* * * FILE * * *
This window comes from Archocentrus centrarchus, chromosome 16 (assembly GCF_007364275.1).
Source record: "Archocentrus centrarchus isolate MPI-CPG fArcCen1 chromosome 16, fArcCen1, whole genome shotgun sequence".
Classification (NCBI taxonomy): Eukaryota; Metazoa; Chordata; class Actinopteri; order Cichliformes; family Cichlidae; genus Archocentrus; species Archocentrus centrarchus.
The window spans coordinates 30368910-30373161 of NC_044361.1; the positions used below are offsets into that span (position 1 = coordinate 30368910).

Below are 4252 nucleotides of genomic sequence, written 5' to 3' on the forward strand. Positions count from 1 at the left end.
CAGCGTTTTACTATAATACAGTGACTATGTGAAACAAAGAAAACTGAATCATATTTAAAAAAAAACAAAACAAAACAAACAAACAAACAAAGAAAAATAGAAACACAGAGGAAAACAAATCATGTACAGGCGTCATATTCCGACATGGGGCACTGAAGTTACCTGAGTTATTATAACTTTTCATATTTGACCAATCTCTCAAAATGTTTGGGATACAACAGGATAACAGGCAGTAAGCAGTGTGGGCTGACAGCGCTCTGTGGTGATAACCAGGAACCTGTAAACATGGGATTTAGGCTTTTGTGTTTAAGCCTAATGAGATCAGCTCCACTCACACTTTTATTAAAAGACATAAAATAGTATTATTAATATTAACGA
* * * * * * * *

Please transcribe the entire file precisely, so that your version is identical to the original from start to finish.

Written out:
This window comes from Archocentrus centrarchus, chromosome 16 (assembly GCF_007364275.1).
Source record: "Archocentrus centrarchus isolate MPI-CPG fArcCen1 chromosome 16, fArcCen1, whole genome shotgun sequence".
Classification (NCBI taxonomy): Eukaryota; Metazoa; Chordata; class Actinopteri; order Cichliformes; family Cichlidae; genus Archocentrus; species Archocentrus centrarchus.
The window spans coordinates 30368910-30373161 of NC_044361.1; the positions used below are offsets into that span (position 1 = coordinate 30368910).

Below are 4252 nucleotides of genomic sequence, written 5' to 3' on the forward strand. Positions count from 1 at the left end.
CAGCGTTTTACTATAATACAGTGACTATGTGAAACAAAGAAAACTGAATCATATTTAAAAAAAAACAAAACAAAACAAACAAACAAACAAAGAAAAATAGAAACACAGAGGAAAACAAATCATGTACAGGCGTCATATTCCGACATGGGGCACTGAAGTTACCTGAGTTATTATAACTTTTCATATTTGACCAATCTCTCAAAATGTTTGGGATACAACAGGATAACAGGCAGTAAGCAGTGTGGGCTGACAGCGCTCTGTGGTGATAACCAGGAACCTGTAAACATGGGATTTAGGCTTTTGTGTTTAAGCCTAATGAGATCAGCTCCACTCACACTTTTATTAAAAGACATAAAATAGTATTATTAATATTAACGA